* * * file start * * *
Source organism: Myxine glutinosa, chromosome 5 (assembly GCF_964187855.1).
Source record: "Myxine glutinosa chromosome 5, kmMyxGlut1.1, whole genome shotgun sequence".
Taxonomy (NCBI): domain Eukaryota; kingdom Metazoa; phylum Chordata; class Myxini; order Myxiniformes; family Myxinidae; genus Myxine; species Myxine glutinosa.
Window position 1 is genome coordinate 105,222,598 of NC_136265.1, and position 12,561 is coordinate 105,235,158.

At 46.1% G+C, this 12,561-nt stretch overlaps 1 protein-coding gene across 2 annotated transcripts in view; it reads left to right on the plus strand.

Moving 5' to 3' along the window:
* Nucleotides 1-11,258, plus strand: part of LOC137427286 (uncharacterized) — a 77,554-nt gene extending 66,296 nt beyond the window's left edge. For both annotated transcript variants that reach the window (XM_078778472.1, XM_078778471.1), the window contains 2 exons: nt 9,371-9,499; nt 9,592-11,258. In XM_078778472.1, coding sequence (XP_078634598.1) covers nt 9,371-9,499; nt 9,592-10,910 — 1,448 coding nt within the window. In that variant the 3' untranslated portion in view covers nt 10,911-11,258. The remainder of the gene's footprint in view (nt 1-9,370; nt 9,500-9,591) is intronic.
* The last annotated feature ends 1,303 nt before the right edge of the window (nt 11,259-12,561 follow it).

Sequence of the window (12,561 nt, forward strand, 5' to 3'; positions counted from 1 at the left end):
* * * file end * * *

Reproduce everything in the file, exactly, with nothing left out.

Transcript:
Source organism: Myxine glutinosa, chromosome 5 (assembly GCF_964187855.1).
Source record: "Myxine glutinosa chromosome 5, kmMyxGlut1.1, whole genome shotgun sequence".
Taxonomy (NCBI): domain Eukaryota; kingdom Metazoa; phylum Chordata; class Myxini; order Myxiniformes; family Myxinidae; genus Myxine; species Myxine glutinosa.
Window position 1 is genome coordinate 105,222,598 of NC_136265.1, and position 12,561 is coordinate 105,235,158.

At 46.1% G+C, this 12,561-nt stretch overlaps 1 protein-coding gene across 2 annotated transcripts in view; it reads left to right on the plus strand.

Moving 5' to 3' along the window:
* Nucleotides 1-11,258, plus strand: part of LOC137427286 (uncharacterized) — a 77,554-nt gene extending 66,296 nt beyond the window's left edge. For both annotated transcript variants that reach the window (XM_078778472.1, XM_078778471.1), the window contains 2 exons: nt 9,371-9,499; nt 9,592-11,258. In XM_078778472.1, coding sequence (XP_078634598.1) covers nt 9,371-9,499; nt 9,592-10,910 — 1,448 coding nt within the window. In that variant the 3' untranslated portion in view covers nt 10,911-11,258. The remainder of the gene's footprint in view (nt 1-9,370; nt 9,500-9,591) is intronic.
* The last annotated feature ends 1,303 nt before the right edge of the window (nt 11,259-12,561 follow it).

Sequence of the window (12,561 nt, forward strand, 5' to 3'; positions counted from 1 at the left end):